has its own issues.

TBD: may put on TODO list.

had partially started on emaclite, but this is slowed:
     current Linux builds don't use it, ...;
     to do anything useful with it, I would effectively also need to 
implement a "network stack".

started initial work for writing a custom SH assembler:
     TBD is whether to make COFF or ELF the default object format;
         Linux prefers ELF, but for my own uses I have generally 
preferred COFF.
     similar goes for output formats (PE/COFF vs ELF vs custom).

possible output formats:
     PE/COFF, which is straightforward and I am pretty familiar with;
     ELF, which is friendly to Linux, but gets more complicated in its 
handling of dynamic linking (vs PE);
     possible custom: imagining a full-sequential format (no 
seeks/buffers) with LZ compressed payload.
     flat image: probably relevant, basically a raw ROM-style image.

it probably wont be used for targeting Linux (may leave this more to 
GCC/GAS), but could be used for compiling programs for "testkern" (if 
expanded out into more of an OS). if so, I am personally more inclined 
towards using either PE/COFF or a custom format for binaries.

the custom format would sort of resemble a hybrid of PE/COFF and a 
simplified OGG, intended to be decoded as a stream of fixed-size blocks 
(currently 512 bytes, may change) which unpack the image into the target 
memory and optionally perform any fixups. the compression scheme would 
be either LZ4 or "something similar" (for a relatively small/simple 

some quick tests showed only about an 11% size difference between LZ4 
and Deflate for SH machine-code, with an approx 40% size reduction for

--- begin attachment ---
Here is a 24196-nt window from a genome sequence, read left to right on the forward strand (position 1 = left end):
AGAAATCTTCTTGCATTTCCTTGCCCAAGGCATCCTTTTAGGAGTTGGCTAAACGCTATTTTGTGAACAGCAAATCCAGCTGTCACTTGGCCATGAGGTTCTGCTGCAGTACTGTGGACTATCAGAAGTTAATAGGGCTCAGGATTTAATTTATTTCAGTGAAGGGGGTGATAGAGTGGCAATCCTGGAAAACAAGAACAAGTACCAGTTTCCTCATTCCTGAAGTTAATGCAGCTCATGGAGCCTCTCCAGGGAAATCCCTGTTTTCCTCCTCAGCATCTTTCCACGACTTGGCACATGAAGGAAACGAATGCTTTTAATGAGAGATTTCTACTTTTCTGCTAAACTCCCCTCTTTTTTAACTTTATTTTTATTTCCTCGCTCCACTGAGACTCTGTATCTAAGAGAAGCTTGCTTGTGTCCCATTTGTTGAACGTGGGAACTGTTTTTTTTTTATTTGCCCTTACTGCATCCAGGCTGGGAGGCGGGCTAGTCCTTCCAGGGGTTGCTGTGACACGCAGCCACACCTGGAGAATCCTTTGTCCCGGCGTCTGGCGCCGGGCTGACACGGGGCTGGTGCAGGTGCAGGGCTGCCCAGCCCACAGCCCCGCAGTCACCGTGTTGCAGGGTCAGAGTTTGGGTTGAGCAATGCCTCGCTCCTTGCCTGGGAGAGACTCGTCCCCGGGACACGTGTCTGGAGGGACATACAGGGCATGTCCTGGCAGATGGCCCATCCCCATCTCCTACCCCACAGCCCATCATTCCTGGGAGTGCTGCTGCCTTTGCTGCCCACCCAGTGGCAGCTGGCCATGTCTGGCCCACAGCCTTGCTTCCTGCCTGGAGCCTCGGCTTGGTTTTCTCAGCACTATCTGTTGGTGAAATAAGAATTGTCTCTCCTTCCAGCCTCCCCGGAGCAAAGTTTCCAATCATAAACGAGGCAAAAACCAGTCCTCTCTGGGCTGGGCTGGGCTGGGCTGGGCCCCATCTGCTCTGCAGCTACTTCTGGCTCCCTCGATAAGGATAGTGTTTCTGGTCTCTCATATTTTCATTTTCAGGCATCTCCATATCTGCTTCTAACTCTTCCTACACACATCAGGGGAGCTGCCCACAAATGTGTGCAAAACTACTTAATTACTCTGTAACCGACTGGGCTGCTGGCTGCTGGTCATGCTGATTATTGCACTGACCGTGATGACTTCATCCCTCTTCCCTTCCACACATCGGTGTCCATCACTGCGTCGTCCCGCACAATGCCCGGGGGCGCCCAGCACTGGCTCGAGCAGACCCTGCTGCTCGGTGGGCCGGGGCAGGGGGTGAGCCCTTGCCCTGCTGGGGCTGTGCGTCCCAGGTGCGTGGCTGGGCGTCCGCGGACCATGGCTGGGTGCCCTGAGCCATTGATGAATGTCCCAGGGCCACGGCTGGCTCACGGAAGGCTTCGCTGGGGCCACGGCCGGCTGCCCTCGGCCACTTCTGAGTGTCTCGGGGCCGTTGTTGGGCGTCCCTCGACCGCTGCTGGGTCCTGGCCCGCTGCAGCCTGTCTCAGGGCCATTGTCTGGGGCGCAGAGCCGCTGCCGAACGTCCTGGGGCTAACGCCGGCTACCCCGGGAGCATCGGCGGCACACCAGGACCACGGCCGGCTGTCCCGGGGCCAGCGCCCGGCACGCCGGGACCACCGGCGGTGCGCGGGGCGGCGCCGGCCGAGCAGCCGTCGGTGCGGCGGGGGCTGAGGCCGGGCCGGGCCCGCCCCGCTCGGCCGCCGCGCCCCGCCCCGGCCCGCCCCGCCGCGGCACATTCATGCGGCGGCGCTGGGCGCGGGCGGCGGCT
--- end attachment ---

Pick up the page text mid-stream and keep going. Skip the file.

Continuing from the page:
the tested code, so it seems fairly plausible.

idea here was to allow loading without any need for temporary buffers 
(beyond the current block) or the ability to seek within a file, which 
can add to the cost of loading (say, the program loader either doesn't 
need, or can bypass, the use of a buffered file-IO abstraction layer).

this doesn't fully address the case of dynamically-linked binaries 
though, which may require either recursion, or the ability to delay this 
part until after pulling in the other images. I haven't thought of a 
great solution for this part yet, beyond a "hey, loader, pull in these 
libraries and then come back here" block, with it being undefined if the 
loader either recurses, or copies the remaining contents into a 
buffer/queue/stack for later processing.

note that testkern would probably also have support for PE/COFF and for 
statically-linked ELF binaries. specifics TBD (shared-objects/ld.so 
funkiness could probably left for "some other time").

though, whether or not I do a C compiler is more far-reaching, a 
compromise being to do a macro-assembler (but, macro facilities aren't 
particularly useful if used in a compiler backend, and are usually 
better off disabled in this use-case anyways).

but, yeah, still working on stuff...